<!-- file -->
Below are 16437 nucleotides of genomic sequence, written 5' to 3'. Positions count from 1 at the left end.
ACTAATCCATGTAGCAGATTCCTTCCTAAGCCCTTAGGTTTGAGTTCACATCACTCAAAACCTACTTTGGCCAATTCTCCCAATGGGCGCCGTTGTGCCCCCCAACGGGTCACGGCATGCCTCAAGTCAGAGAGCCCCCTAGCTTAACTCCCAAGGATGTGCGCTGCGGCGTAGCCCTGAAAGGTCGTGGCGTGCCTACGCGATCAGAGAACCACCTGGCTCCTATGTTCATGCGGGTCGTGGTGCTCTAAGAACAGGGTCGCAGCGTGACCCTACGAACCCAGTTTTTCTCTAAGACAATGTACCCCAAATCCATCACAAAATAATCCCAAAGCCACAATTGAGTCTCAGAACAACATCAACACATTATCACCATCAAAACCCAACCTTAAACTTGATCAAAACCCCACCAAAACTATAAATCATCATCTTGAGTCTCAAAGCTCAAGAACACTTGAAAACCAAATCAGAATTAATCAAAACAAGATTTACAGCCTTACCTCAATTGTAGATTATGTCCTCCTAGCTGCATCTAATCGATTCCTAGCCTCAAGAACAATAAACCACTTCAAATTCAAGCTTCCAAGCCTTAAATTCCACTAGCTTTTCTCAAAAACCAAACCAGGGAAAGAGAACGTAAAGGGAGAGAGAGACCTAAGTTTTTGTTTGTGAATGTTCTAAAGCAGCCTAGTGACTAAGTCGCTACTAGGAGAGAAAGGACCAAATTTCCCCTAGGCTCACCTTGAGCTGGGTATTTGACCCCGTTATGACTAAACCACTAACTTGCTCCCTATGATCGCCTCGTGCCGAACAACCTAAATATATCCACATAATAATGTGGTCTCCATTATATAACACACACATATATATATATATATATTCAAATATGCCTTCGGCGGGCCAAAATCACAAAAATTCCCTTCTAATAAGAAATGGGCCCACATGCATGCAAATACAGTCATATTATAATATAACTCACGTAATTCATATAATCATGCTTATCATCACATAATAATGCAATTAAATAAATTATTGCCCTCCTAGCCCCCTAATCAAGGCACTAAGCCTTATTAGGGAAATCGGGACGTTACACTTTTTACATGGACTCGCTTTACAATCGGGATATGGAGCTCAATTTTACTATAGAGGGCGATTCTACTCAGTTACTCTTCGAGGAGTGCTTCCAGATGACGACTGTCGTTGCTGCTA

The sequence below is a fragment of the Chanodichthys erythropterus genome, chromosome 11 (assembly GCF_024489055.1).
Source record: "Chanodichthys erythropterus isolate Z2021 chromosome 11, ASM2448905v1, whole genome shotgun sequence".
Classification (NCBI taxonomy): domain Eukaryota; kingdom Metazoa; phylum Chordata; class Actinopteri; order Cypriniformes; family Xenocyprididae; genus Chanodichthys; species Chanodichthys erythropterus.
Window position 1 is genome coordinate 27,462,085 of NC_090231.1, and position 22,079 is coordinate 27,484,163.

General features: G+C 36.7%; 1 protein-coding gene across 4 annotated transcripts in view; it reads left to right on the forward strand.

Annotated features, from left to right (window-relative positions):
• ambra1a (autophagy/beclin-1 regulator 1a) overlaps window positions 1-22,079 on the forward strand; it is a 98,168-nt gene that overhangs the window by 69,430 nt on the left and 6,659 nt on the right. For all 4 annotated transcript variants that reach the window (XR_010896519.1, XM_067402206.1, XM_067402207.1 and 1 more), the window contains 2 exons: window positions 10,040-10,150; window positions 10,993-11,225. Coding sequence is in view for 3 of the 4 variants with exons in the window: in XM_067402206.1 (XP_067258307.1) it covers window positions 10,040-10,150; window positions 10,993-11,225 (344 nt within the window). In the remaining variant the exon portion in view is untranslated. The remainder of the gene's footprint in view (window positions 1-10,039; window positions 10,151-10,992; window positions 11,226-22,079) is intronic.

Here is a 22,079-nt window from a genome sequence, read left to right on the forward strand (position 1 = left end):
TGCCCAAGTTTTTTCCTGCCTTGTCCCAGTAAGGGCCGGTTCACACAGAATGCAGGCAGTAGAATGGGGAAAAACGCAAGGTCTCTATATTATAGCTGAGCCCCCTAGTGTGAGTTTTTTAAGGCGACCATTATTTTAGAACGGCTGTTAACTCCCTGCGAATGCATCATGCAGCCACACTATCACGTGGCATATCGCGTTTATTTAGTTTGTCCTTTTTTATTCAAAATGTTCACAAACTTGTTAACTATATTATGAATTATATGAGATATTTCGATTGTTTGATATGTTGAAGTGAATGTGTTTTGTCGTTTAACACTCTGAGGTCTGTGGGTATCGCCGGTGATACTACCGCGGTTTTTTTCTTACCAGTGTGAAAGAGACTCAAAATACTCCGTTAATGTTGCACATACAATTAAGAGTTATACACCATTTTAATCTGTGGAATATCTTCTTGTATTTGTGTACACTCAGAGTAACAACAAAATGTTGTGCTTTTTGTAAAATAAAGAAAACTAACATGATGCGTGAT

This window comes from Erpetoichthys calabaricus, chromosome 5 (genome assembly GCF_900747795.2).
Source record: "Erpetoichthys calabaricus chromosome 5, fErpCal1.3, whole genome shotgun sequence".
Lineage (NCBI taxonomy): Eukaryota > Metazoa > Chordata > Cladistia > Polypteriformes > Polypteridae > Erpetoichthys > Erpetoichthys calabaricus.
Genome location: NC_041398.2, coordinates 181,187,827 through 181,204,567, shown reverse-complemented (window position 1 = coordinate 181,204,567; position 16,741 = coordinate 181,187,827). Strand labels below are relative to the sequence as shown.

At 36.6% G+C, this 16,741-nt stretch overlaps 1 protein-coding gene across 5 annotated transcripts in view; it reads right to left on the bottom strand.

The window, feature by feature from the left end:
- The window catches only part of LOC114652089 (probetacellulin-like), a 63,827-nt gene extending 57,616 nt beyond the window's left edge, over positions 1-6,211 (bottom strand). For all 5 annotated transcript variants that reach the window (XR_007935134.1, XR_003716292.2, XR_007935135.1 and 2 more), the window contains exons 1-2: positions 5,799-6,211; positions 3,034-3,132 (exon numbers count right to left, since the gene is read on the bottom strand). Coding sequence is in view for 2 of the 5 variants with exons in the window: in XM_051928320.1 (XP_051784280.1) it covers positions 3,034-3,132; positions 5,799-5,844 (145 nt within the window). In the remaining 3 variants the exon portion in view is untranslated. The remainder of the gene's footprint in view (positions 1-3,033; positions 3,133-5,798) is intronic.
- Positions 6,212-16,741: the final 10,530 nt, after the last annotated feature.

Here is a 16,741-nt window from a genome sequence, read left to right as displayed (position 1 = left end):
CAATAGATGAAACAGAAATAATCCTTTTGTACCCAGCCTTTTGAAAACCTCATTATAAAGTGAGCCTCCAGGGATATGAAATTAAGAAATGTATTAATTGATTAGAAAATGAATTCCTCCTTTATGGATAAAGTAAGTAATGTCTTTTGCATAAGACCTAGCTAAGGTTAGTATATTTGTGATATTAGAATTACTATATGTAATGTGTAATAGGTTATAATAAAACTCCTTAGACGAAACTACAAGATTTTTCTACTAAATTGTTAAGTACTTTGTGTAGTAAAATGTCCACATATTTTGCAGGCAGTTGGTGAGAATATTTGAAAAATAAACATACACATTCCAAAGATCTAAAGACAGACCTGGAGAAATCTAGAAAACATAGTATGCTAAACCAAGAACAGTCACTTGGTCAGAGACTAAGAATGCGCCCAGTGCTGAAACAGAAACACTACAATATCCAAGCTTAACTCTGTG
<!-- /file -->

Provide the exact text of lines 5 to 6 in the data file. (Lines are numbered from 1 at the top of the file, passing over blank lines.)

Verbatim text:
Classification (NCBI taxonomy): domain Eukaryota; kingdom Metazoa; phylum Chordata; class Actinopteri; order Cypriniformes; family Xenocyprididae; genus Chanodichthys; species Chanodichthys erythropterus.
Window position 1 is genome coordinate 27,462,085 of NC_090231.1, and position 22,079 is coordinate 27,484,163.